If you’re a frequent user of Instagram and happen to follow travel influencers or hashtags, then you can’t miss the increasing number of posts from people traveling the world – many of whom are black and brown. Some people are discovering travel for the first time, several are traveling as a part of a travel club like the NOMADNESS Travel Tribe, but I’m most amazed at how many are monetizing their travel as a career. Personally, aside from the occasional family reunion road trip to the south, I didn’t travel much as a young girl. I experienced my first plane ride when I was a college senior and traveled to the UK with my business cohort for a study abroad program. Instantly my worldview changed as I was exposed to a different culture and people.

Of course, the travel experience for African Americans has not been without its challenges. While I knew that traveling abroad was a great opportunity, like many students – particularly students of color – I had to overcome the financial barriers that come with overseas travel. Not to mention, historically travel wasn’t always safe for African Americans, especially domestically. In the early 1930s, people of color had to rely on the use of The Negro Motorist Green Book, an annual guidebook for African American road trippers. It was originated and published by African American, New York City mailman Victor Hugo Green from 1936 to 1966. He developed the guide during the era of Jim Crow laws, when open and often legally prescribed discrimination against African Americans, especially, and other non-whites was widespread.1

The economic value of African American travelers has increased in 2018 to $63 billion from $48 billion in 2010. African American “cultural” travelers are the highest spenders, with an average per trip spend of $2,078 versus $1,345 for all African American travelers.
- Sited Source: 2018 African American Traveler Study, issued by Mandala Research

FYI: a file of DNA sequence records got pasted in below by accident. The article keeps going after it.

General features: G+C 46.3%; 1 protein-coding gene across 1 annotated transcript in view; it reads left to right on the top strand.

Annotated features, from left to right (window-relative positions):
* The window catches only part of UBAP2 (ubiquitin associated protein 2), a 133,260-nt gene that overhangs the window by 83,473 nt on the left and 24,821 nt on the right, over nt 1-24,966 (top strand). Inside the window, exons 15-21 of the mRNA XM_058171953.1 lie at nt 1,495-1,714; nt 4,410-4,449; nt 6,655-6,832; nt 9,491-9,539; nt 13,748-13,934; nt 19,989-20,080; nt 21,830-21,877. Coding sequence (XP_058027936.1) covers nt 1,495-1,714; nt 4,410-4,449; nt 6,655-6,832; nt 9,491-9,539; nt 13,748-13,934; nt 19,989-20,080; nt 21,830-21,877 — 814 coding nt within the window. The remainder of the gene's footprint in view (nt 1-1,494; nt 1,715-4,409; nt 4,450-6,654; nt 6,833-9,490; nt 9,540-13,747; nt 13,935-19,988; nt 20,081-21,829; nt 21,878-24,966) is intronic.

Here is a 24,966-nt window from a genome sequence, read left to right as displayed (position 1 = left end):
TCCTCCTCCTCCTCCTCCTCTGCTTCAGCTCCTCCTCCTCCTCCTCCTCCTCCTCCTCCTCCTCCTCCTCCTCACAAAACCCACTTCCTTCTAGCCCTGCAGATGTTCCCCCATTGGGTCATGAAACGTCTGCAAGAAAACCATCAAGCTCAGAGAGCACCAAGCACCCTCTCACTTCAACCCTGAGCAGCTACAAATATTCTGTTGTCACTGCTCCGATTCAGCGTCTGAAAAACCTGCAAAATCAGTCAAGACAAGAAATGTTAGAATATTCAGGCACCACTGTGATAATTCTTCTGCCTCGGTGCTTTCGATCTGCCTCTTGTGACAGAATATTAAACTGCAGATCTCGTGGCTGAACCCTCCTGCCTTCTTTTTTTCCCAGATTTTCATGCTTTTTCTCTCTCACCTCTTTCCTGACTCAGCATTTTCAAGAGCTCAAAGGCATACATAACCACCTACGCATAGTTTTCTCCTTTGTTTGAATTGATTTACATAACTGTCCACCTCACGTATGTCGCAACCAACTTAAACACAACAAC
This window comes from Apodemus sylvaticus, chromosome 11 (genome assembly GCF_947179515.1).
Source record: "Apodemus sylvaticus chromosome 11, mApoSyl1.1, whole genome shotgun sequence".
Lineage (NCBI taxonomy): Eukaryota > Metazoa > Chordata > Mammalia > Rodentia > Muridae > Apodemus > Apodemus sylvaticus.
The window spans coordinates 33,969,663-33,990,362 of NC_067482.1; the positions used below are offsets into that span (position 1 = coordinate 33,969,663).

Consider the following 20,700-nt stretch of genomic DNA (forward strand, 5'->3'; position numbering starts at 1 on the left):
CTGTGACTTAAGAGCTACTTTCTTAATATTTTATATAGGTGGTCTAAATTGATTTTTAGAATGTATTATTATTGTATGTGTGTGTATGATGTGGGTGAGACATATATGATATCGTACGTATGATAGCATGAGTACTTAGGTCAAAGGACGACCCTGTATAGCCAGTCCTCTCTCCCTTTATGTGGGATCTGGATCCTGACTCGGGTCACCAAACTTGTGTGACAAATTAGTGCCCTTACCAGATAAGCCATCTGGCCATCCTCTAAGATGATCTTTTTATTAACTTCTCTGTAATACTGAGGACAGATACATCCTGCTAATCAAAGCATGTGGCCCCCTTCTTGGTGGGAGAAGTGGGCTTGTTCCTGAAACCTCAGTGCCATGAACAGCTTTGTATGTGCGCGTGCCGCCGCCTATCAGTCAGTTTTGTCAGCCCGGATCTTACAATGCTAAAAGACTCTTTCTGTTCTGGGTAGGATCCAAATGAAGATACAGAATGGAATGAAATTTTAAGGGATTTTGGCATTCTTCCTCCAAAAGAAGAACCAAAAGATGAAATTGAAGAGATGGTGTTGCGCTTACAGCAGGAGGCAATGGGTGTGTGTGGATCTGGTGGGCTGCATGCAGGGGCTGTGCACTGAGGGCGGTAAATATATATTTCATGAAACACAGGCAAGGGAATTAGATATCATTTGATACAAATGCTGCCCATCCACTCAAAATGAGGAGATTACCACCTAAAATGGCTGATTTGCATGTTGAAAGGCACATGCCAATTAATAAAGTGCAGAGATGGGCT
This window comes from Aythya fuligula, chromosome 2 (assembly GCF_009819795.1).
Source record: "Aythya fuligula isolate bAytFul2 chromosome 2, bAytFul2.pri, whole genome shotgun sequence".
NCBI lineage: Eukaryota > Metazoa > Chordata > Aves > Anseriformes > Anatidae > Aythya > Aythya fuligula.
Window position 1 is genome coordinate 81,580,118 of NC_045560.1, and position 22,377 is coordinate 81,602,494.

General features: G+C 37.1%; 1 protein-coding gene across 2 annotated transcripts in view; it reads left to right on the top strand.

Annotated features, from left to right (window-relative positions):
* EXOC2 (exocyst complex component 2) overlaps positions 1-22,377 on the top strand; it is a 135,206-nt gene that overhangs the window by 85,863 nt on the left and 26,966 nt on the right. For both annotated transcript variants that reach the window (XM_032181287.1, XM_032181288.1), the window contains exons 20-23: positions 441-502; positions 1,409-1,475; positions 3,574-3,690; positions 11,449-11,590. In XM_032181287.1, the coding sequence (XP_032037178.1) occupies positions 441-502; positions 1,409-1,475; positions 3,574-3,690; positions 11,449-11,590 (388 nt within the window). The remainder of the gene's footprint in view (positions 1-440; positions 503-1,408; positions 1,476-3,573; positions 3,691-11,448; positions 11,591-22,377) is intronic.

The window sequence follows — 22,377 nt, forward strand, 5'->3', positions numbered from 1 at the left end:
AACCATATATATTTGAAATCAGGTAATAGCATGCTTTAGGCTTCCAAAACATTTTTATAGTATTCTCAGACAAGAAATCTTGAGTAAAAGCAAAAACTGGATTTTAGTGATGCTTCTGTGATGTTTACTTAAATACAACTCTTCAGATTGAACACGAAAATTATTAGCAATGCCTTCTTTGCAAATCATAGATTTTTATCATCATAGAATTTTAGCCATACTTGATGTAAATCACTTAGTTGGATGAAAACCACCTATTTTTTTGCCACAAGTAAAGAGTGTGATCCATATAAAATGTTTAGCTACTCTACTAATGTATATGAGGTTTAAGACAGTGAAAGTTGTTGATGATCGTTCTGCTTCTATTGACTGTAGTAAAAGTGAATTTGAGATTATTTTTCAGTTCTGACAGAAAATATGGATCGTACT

Fast forward eighteen years: No one could have convinced this kid from Flint, Michigan (who had a narrow view of the world and the people in it) that she would travel to 17 countries before the age of 30. I could not have imagined that travel among African Americans would exponentially increase, spurring the visionary Evita Robinson to create a community of over 20,000 nomad travelers. I would never have dreamed that people of color would get paid or sponsored to travel the world, take photos and blog about it or, more importantly, that black people would one day contribute to the tourism economy at a tune of $63 billion.

Yet it’s true. According to the Mandala research2:

  • The economic value of African American travelers has increased in 2018 to $63 billion from $48 billion in 2010. African American “cultural” travelers are the highest spenders, with an average per trip spend of $2,078 versus $1,345 for all African American travelers.
  • More than half reported that their most recent leisure destination was between 100-500 miles from home with Florida, New York City/New York, and Atlanta being top U.S. destinations and Caribbean/Bahamas (38%) and Mexico (26%) mentioned as leading international destinations.
  • Food and shopping are leading spend categories with nearly half of travelers spending on local and/or regional cuisine on their most recent leisure trip. Shopping continues to be a popular activity for vacationers, most often at malls (41%) and outlet malls (34%), but also downtown (28%).